This was then followed by an interesting discussion by Dr Lizzy Nickerson about the difficulties in recognising birth injury versus non-accidental injury (NAI). This talk really hit home the importance of clear documentation at birth and following the newborn examination, particularly in the case of a representation to hospital a few days later with suspicion of NAI.
From a personal perspective as a junior neonatal registrar, I found this day invaluable in enhancing my knowledge and confidence in safeguarding on the neonatal unit. Safeguarding is a complex and emotionally challenging area of paediatric and neonatal medicine, emphasising the importance of teaching days like these to raise awareness and ultimately improve our clinical practice.
Guest Blog from Dr Emily Shand
I thought I knew what Paeds Palliative Care was. I thought it would be sad, but I would find the positives in knowing we were doing all we could in a sad situation. I thought it would be a really emotionally challenging job, and I thought I needed to try it to see if it was something that I could do as a career/special interest. So I volunteered.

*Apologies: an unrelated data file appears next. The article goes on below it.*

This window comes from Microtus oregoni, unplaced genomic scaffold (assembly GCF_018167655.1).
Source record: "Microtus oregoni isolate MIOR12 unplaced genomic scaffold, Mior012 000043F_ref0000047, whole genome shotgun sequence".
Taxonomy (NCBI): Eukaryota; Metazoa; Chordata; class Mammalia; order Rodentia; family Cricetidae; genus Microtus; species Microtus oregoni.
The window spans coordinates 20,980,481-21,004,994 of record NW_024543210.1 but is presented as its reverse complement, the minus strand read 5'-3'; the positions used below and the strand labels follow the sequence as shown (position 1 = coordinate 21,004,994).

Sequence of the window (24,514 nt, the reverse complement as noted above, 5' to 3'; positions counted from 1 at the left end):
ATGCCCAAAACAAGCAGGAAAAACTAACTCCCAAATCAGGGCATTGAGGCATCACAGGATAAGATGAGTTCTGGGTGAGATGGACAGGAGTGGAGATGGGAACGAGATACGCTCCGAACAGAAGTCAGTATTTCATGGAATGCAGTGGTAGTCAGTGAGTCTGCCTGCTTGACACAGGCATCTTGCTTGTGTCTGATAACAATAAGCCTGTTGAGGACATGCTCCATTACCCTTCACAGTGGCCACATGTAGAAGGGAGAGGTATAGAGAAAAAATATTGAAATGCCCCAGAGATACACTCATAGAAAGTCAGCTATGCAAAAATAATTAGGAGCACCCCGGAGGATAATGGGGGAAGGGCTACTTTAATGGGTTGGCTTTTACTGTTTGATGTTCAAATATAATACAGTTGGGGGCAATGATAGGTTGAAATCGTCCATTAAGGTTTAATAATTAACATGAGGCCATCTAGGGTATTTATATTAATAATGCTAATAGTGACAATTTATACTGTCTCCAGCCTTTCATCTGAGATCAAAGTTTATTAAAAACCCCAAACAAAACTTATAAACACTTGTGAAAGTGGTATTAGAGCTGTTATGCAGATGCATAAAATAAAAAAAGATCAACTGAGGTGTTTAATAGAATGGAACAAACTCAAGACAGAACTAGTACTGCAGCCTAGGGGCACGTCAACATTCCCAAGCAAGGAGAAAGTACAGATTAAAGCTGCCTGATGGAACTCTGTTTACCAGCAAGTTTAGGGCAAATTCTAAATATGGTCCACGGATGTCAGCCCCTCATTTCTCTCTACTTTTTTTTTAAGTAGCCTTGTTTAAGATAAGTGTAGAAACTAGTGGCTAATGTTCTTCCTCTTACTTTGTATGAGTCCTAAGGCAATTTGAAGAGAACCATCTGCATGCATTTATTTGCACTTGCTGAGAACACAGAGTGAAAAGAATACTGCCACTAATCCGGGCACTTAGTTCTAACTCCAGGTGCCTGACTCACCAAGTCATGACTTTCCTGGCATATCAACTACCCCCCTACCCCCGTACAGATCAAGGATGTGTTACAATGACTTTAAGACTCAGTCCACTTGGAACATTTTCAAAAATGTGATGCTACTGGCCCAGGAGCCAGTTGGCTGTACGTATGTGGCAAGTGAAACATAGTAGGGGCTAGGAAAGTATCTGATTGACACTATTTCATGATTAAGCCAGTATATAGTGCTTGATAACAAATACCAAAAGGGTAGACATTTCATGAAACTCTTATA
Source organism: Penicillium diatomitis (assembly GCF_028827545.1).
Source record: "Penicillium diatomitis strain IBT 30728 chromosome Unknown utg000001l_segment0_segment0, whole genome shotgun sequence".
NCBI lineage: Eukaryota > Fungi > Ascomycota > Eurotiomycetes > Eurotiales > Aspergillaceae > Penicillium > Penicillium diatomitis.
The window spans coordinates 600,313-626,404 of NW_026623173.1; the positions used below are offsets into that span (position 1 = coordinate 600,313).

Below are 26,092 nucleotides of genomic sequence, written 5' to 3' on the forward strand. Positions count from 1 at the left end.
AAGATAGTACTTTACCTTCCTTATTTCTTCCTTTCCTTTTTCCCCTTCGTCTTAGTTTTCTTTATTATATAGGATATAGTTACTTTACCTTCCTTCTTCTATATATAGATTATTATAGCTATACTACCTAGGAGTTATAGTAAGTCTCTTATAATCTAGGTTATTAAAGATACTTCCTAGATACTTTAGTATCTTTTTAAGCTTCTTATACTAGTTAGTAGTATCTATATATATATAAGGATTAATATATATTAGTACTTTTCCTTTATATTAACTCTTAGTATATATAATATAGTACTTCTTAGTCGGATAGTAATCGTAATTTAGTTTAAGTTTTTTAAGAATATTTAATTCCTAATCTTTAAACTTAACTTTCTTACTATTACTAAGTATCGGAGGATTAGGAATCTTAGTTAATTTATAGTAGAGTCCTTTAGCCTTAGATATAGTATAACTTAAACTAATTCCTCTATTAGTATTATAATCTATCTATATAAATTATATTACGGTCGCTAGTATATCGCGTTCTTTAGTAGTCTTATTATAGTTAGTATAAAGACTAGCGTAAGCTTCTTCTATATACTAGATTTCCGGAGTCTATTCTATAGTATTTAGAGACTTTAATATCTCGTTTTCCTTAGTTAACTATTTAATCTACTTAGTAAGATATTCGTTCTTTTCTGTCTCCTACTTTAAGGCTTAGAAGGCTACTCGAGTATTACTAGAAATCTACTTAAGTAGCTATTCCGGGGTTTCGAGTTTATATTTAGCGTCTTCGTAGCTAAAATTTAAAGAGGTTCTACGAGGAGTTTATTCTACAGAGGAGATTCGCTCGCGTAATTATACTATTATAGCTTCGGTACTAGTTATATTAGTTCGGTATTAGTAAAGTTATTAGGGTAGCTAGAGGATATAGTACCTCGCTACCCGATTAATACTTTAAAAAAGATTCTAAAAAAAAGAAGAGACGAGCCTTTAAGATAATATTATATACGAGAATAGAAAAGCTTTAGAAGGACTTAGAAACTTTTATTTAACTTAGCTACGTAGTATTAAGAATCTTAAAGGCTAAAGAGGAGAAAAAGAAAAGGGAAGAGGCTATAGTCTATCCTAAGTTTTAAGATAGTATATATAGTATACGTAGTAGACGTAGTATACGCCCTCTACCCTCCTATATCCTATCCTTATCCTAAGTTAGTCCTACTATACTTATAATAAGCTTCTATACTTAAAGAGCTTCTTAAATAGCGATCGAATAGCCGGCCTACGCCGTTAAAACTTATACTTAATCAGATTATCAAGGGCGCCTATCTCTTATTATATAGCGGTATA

Paediatric Palliative Care was a breath of fresh air to me. I had the time to think, reflect and give patients and their family my time. We didn’t have vast numbers of patients to get through on any given day. But those we did have, needed time.
As the registrar I was based in the hospital most days, but most of our patients were in the community. We had a big list of active patients, most of whom I never met in person. My working week was sparsely timetabled allowing plenty of time for community visits, MDTs, admin and even reflection, tutorials and learning. I would come in each morning, sit with a cup of tea (oh the joy!) and find out which of our patients were admitted in the hospital. I would catch up with the specialist nurse and either together or alone I would do a ward round. Usually this was touching base with the family, liaising with the team, and symptom reviews or Advanced Care Plan discussions. The families really appreciated someone from the Palliative Care Team being there – even though I didn’t necessarily know the family initially, I was a member of a team who really knew their patients well and therefore a link to this support network.